Two Lives in Times of War | KCET
Two Lives in Times of War
Stanley Hayami and Takashi Hoshizaki came of age during the early 1940s, in the midst of World War II. Like other teenagers of their time, the two youths were drafted into the U.S. Army, with one exception--Hayami and Hoshizaki were called to fight for democracy overseas while they and their families languished in American-style concentration camps.
Hayami and Hoshizaki, both Southern California natives, received their draft notices while incarcerated at the Heart Mountain War Relocation Authority camp, near Cody, Wyoming. The U.S. government, which had imprisoned Hayami and Hoshizaki for looking like the enemy, was now asking the youths to join the very army that was guarding them at Heart Mountain.
The Separate Cinema Archive is the most extensive private collection of African American film memorabilia in the world, documenting over a century of Black contributions to the industry. It will be on view soon at the Lucas Museum of Narrative Art.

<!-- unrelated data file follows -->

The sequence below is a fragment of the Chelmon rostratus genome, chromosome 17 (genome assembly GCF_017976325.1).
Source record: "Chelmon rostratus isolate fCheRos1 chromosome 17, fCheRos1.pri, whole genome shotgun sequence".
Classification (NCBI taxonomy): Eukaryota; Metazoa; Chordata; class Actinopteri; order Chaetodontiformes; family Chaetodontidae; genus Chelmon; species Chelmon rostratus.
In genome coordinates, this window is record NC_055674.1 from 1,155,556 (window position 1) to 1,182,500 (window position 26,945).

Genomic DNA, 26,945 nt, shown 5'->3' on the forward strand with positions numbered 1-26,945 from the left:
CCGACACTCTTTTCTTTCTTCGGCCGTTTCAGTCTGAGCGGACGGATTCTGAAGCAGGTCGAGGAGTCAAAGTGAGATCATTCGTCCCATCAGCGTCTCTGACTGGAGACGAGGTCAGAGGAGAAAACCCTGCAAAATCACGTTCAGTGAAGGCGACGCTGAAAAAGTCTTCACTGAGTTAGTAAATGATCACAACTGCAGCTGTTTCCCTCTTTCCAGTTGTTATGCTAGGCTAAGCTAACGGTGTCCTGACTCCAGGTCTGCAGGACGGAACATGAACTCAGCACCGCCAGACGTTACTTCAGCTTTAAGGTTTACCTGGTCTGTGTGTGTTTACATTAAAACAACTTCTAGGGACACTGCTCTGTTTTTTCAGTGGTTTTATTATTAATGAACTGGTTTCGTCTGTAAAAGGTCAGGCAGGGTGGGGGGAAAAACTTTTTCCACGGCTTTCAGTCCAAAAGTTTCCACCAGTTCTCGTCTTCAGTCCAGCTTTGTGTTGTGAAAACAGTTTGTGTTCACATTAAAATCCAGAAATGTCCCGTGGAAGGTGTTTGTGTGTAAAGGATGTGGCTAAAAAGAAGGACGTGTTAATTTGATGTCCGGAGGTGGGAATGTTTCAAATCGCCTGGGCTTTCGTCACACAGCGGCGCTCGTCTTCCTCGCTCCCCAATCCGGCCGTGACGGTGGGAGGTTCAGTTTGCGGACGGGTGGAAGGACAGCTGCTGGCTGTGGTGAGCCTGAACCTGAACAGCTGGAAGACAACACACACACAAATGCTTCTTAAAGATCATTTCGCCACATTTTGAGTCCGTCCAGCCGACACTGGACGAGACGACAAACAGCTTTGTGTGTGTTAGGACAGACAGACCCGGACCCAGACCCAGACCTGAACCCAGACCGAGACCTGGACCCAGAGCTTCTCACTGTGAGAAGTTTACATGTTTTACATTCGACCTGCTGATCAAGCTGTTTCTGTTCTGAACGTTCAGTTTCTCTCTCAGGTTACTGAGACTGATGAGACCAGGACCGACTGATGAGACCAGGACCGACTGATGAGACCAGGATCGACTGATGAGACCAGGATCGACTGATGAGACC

KCET Cinema Series host Pete Hammond moderated a Q&A session with star Annette Bening.
In an effort to widen access for more middle and low-income students, USC will eliminate tuition for families earning $80,000 or less annually and will no longer consider home equity in financial aid calculations, it was reported today.
SoCal Connected recently joined the firefighters at Station 9 for a 24-hour shift, responding with them on call after call, allowing the pictures, firefighters and Skid Row residents to tell their own story.
- 1 of 238
- next ›